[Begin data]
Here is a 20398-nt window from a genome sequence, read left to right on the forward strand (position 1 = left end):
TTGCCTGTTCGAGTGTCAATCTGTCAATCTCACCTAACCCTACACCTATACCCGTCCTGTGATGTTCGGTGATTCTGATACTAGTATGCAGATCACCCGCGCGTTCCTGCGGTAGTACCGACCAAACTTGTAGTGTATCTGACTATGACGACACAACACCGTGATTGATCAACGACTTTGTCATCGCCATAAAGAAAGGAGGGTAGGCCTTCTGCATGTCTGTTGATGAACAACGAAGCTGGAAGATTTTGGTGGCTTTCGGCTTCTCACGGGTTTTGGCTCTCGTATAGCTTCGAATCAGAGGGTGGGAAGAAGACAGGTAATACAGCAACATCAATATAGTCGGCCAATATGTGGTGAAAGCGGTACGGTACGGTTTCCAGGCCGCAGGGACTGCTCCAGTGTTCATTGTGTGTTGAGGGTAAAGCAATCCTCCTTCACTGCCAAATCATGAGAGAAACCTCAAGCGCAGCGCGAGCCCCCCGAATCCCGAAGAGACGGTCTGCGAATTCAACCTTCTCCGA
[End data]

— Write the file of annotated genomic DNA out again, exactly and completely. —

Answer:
Here is a 20398-nt window from a genome sequence, read left to right on the forward strand (position 1 = left end):
TTGCCTGTTCGAGTGTCAATCTGTCAATCTCACCTAACCCTACACCTATACCCGTCCTGTGATGTTCGGTGATTCTGATACTAGTATGCAGATCACCCGCGCGTTCCTGCGGTAGTACCGACCAAACTTGTAGTGTATCTGACTATGACGACACAACACCGTGATTGATCAACGACTTTGTCATCGCCATAAAGAAAGGAGGGTAGGCCTTCTGCATGTCTGTTGATGAACAACGAAGCTGGAAGATTTTGGTGGCTTTCGGCTTCTCACGGGTTTTGGCTCTCGTATAGCTTCGAATCAGAGGGTGGGAAGAAGACAGGTAATACAGCAACATCAATATAGTCGGCCAATATGTGGTGAAAGCGGTACGGTACGGTTTCCAGGCCGCAGGGACTGCTCCAGTGTTCATTGTGTGTTGAGGGTAAAGCAATCCTCCTTCACTGCCAAATCATGAGAGAAACCTCAAGCGCAGCGCGAGCCCCCCGAATCCCGAAGAGACGGTCTGCGAATTCAACCTTCTCCGA